Feb 25 2009
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Opec unlikely to hit $75 target
The Centre for Global Energy Studies (CGES) said the 12-nation Organisation of Petroleum Exporting Countries (Opec) had trimmed its crude supply by nearly 2.3 million barrels per day out of the agreed total cut of 4.2 million bpd but further output reductions are expected this month and in March.
Despite the worsening global economic outlook, Opec 's cuts have so far prevented crude prices from collapsing and stabilised them at nearly $40, said CGES, which is run by former Saudi oil minister Sheikh Ahmed Al Yamani.
"Although global oil demand has fallen rapidly, Opec supply fell even faster in recent months, removing the over-supply that emerged in the second half of 2008... it is still unclear, though, whether the organisation has actually turned lifters away, or simply let its production follow downward falling demand from its customers," CGES said in its monthly report, sent to Emirates Business.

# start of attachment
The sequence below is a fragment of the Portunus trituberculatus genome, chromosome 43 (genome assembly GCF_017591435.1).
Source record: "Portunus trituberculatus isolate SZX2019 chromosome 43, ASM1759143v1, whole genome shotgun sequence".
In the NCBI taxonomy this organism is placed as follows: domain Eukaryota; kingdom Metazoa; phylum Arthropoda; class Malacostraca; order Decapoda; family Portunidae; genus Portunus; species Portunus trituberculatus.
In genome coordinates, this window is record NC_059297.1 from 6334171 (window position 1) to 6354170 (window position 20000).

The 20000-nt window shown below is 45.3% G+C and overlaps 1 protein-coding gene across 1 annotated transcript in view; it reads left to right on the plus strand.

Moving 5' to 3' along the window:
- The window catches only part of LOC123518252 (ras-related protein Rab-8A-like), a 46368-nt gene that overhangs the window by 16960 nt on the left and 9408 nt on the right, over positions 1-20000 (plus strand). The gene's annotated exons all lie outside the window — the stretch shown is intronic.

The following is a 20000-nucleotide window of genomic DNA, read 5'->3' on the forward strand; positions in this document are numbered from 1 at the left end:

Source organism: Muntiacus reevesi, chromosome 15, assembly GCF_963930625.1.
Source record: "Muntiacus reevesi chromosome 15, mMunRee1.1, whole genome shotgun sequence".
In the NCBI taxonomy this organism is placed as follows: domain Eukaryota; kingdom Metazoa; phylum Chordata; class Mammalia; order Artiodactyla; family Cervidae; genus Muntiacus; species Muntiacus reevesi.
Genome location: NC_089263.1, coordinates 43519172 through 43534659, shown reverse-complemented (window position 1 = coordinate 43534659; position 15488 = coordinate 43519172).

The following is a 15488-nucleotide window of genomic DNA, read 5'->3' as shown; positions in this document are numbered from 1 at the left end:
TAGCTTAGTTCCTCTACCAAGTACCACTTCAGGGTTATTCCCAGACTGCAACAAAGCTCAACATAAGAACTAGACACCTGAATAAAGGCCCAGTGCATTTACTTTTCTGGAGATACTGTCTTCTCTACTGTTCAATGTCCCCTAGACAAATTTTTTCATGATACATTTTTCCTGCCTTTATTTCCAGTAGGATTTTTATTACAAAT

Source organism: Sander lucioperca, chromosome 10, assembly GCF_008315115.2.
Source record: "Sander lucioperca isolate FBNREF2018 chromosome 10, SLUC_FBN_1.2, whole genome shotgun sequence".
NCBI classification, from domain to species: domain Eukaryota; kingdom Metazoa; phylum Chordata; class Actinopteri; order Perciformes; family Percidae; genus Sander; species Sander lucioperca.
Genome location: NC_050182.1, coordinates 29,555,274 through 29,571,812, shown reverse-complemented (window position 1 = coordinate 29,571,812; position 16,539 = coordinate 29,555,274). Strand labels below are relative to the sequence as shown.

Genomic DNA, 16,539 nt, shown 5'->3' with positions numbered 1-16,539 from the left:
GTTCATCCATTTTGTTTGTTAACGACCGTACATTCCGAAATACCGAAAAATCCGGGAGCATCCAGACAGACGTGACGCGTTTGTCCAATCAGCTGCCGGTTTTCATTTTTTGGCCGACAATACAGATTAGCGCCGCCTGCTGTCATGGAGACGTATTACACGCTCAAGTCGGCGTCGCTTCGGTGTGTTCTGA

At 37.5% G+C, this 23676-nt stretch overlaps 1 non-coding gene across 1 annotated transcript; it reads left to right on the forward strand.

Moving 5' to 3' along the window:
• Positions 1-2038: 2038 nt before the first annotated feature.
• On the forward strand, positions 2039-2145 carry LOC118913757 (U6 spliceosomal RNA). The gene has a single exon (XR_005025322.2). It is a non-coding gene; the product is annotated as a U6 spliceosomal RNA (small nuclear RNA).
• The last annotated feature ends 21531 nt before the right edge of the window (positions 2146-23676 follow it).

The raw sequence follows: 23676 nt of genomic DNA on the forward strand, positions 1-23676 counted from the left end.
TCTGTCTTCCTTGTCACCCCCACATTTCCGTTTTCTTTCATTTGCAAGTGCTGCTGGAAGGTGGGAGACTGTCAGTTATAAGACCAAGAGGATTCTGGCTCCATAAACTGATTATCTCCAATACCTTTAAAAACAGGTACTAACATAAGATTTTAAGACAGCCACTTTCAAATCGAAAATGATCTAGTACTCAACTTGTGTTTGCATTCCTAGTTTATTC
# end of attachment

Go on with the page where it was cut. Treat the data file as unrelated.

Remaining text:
"It would clearly like to see oil prices a great deal higher than they are at present, but the CGES believes that it will be almost impossible for Opec to bring oil prices anywhere near to its desired level of $75 in the current global economic climate. It may be that the best it can do is to cut production in line with demand to prevent further falls in the oil price until the economy recovers."
Citing forecasts by the International Monetary Fund, CGES put international growth at only 0.5 per cent in 2009 and said a rebound to three percent in 2010 is already beginning to look somewhat optimistic. It also cited estimates by the US Federal Reserve, which has revised downwards its own expectations for the US economy in 2009, although it remains more optimistic than the Washington-based IMF. It said the Federal Reserve, citing a continued sharp contraction in real economic activity, now believes the US GDP could contract by as much as 1.3 per cent this year.
For China, the only one of the world's five largest economies still showing positive growth, the outlook is also highly uncertain, according to the report.
While some suggest that its economy may be on the point of starting to recover, others suspect that China's slowdown is greater than is commonly believed.
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